This is not a political post, but the recent and unexpected results of the US election and ‘Brexit’ are glaring examples of how unpredictable the consumer has become in modern society. Attitudes have changed: we consume information differently, buy differently and clearly vote differently.
So when did everyone change? When did the shift happen and has the world of politics missed it? More to the point – has the world of marketing missed it too?
The answer is that consumers changed a long time ago. Both marketers and political experts have overlooked this shift by clinging onto old metrics that bear no fruit in the modern world. Whether lumping together groups of consumers or voters, a failure to appreciate the behavior of people, on an individual level, means you may not always get the response you predicted.
In the current age of the customer, the way some marketers measure their efforts can give skewed results, or tell just a fraction of the whole story. For example, you might think it makes sense to channel your energy into the 5% of customers who regularly open emails from you. But what about the other 95% that you cannot track using traditional metrics?
Customer experience experts talk of ‘measurement blindness’ – a focus on the richest source of data and overlooking the rest. In voting polls, sentiment can be measured by website responses, but not by phone. In marketing, this might mean shaping a strategy based feedback that delivers unnaturally extreme responses. Sometimes what is unsaid (or whispered) deserves more attention than the information you have been given. Either way, this limited insight can leave those that did the measuring with egg on their face.
Understanding comes from having a comprehensive and nuanced view of each customer. If your channels still exist in silos then that means fragmented touchpoints and inconsistent engagement. Your customers expect a seamless experience, whether they are using a mobile device or laptop, or switching from social to website to call centers.
Today there are infinite customer journeys that consumers undertake, at their own pace and on their own path. However, this voyage may not fit into the linear campaign mind-set that you want them to follow, and if they go 'off course' then your marketing results will be misleading. Marketers now need to have open arms and this requires a cohesive, contextual omnichannel experience – to make the journey, any journey, a pleasant experience towards the destination.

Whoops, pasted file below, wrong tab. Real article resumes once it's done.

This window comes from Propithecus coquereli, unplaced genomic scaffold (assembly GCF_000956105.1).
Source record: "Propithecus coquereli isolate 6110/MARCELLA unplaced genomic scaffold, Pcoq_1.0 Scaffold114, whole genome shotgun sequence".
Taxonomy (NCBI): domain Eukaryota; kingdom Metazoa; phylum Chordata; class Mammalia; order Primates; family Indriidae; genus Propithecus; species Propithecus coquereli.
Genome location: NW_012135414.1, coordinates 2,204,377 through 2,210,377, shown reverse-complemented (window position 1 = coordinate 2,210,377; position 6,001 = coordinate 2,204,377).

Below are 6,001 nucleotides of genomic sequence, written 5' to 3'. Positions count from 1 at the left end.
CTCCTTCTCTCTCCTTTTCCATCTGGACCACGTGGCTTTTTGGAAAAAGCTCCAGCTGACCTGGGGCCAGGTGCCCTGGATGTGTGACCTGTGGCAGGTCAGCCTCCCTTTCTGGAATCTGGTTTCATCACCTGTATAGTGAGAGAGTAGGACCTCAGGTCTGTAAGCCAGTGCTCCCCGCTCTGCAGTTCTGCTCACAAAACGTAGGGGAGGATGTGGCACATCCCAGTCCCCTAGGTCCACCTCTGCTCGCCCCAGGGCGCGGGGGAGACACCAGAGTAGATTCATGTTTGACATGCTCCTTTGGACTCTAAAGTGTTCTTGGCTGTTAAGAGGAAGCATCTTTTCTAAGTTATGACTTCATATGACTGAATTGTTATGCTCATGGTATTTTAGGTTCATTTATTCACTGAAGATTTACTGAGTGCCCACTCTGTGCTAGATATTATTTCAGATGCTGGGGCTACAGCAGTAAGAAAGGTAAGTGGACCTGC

For a consumer-centric, outwards-in approach, this demands visibility: analytics that can monitor omnichannel customer journeys, collect personal, behavioral information and apply it at relevant points of contact. This can highlight that a brand not only understands a customer’s needs, but can intervene with the right action at the right moment to maintain their journey momentum and facilitate what the customer wants to achieve.
Many in the US and the UK have been caught unprepared by shifting political attitudes. Marketers, too, must cater to more empowered and tech-savvy consumers with higher expectations than ever. Either way, there are voices that need to be heard and people that need to listen.
To find out more, please download the BlueVenn eBook: Intervening in the Customer Journey.
Marketers now have to focus more on the experience than the goal, simply because your customers and clients demand control of how they get from point A to point B. To do that, marketers need to understand the customer journey, as well as find new ways to intervene appropriately, at the best times.